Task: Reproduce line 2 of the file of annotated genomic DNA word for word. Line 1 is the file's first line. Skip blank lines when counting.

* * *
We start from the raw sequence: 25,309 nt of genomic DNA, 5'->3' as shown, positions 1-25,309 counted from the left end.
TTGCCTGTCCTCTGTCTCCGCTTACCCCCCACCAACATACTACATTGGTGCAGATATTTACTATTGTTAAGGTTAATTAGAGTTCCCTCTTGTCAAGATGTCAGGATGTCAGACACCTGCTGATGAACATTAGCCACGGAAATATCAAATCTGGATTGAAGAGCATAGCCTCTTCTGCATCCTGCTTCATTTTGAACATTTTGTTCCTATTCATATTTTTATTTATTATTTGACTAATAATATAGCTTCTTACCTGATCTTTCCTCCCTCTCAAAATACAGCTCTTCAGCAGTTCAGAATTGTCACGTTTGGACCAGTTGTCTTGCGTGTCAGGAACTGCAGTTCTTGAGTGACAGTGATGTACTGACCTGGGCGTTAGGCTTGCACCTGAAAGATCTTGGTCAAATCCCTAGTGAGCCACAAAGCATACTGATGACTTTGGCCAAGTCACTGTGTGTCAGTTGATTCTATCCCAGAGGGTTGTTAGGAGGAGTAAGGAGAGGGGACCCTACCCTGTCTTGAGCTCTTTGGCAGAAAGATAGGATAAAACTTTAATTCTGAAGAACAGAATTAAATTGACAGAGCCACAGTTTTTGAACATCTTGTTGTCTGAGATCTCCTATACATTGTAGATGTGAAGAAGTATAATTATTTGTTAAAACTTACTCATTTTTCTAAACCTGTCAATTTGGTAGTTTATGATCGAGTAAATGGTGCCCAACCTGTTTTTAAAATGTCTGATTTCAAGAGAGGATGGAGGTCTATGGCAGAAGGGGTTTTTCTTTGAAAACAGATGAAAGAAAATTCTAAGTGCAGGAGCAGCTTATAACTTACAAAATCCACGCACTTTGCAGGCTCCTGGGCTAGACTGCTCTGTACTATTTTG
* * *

TTGCCTGTCCTCTGTCTCCGCTTACCCCCCACCAACATACTACATTGGTGCAGATATTTACTATTGTTAAGGTTAATTAGAGTTCCCTCTTGTCAAGATGTCAGGATGTCAGACACCTGCTGATGAACATTAGCCACGGAAATATCAAATCTGGATTGAAGAGCATAGCCTCTTCTGCATCCTGCTTCATTTTGAACATTTTGTTCCTATTCATATTTTTATTTATTATTTGACTAATAATATAGCTTCTTACCTGATCTTTCCTCCCTCTCAAAATACAGCTCTTCAGCAGTTCAGAATTGTCACGTTTGGACCAGTTGTCTTGCGTGTCAGGAACTGCAGTTCTTGAGTGACAGTGATGTACTGACCTGGGCGTTAGGCTTGCACCTGAAAGATCTTGGTCAAATCCCTAGTGAGCCACAAAGCATACTGATGACTTTGGCCAAGTCACTGTGTGTCAGTTGATTCTATCCCAGAGGGTTGTTAGGAGGAGTAAGGAGAGGGGACCCTACCCTGTCTTGAGCTCTTTGGCAGAAAGATAGGATAAAACTTTAATTCTGAAGAACAGAATTAAATTGACAGAGCCACAGTTTTTGAACATCTTGTTGTCTGAGATCTCCTATACATTGTAGATGTGAAGAAGTATAATTATTTGTTAAAACTTACTCATTTTTCTAAACCTGTCAATTTGGTAGTTTATGATCGAGTAAATGGTGCCCAACCTGTTTTTAAAATGTCTGATTTCAAGAGAGGATGGAGGTCTATGGCAGAAGGGGTTTTTCTTTGAAAACAGATGAAAGAAAATTCTAAGTGCAGGAGCAGCTTATAACTTACAAAATCCACGCACTTTGCAGGCTCCTGGGCTAGACTGCTCTGTACTATTTTG